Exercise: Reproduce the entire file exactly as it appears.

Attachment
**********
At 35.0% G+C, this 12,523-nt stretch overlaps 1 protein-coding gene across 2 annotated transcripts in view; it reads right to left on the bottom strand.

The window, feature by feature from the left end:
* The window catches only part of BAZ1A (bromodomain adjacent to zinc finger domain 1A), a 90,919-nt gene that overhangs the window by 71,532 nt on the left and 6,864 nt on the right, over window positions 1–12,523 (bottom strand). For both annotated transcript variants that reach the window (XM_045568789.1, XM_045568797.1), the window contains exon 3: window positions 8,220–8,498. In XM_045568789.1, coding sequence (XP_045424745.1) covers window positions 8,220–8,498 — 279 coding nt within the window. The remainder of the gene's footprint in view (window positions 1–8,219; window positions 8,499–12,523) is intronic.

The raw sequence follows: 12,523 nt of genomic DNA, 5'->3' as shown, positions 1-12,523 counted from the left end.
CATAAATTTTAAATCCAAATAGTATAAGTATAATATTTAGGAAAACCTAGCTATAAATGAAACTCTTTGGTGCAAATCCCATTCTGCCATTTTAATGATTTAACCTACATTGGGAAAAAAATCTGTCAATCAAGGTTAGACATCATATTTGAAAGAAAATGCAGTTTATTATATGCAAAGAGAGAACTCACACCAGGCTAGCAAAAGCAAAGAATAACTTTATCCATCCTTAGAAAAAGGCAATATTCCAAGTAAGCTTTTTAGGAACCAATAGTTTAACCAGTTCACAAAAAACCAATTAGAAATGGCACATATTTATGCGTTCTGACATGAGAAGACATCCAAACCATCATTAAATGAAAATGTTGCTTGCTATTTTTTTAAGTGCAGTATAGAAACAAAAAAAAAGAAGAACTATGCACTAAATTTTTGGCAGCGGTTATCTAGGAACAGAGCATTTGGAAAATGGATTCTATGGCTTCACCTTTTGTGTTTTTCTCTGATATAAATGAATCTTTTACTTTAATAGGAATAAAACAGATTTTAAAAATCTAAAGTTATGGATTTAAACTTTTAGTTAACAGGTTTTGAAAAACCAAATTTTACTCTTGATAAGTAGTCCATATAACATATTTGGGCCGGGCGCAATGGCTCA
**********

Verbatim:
At 35.0% G+C, this 12,523-nt stretch overlaps 1 protein-coding gene across 2 annotated transcripts in view; it reads right to left on the bottom strand.

The window, feature by feature from the left end:
* The window catches only part of BAZ1A (bromodomain adjacent to zinc finger domain 1A), a 90,919-nt gene that overhangs the window by 71,532 nt on the left and 6,864 nt on the right, over window positions 1–12,523 (bottom strand). For both annotated transcript variants that reach the window (XM_045568789.1, XM_045568797.1), the window contains exon 3: window positions 8,220–8,498. In XM_045568789.1, coding sequence (XP_045424745.1) covers window positions 8,220–8,498 — 279 coding nt within the window. The remainder of the gene's footprint in view (window positions 1–8,219; window positions 8,499–12,523) is intronic.

The raw sequence follows: 12,523 nt of genomic DNA, 5'->3' as shown, positions 1-12,523 counted from the left end.
CATAAATTTTAAATCCAAATAGTATAAGTATAATATTTAGGAAAACCTAGCTATAAATGAAACTCTTTGGTGCAAATCCCATTCTGCCATTTTAATGATTTAACCTACATTGGGAAAAAAATCTGTCAATCAAGGTTAGACATCATATTTGAAAGAAAATGCAGTTTATTATATGCAAAGAGAGAACTCACACCAGGCTAGCAAAAGCAAAGAATAACTTTATCCATCCTTAGAAAAAGGCAATATTCCAAGTAAGCTTTTTAGGAACCAATAGTTTAACCAGTTCACAAAAAACCAATTAGAAATGGCACATATTTATGCGTTCTGACATGAGAAGACATCCAAACCATCATTAAATGAAAATGTTGCTTGCTATTTTTTTAAGTGCAGTATAGAAACAAAAAAAAAGAAGAACTATGCACTAAATTTTTGGCAGCGGTTATCTAGGAACAGAGCATTTGGAAAATGGATTCTATGGCTTCACCTTTTGTGTTTTTCTCTGATATAAATGAATCTTTTACTTTAATAGGAATAAAACAGATTTTAAAAATCTAAAGTTATGGATTTAAACTTTTAGTTAACAGGTTTTGAAAAACCAAATTTTACTCTTGATAAGTAGTCCATATAACATATTTGGGCCGGGCGCAATGGCTCA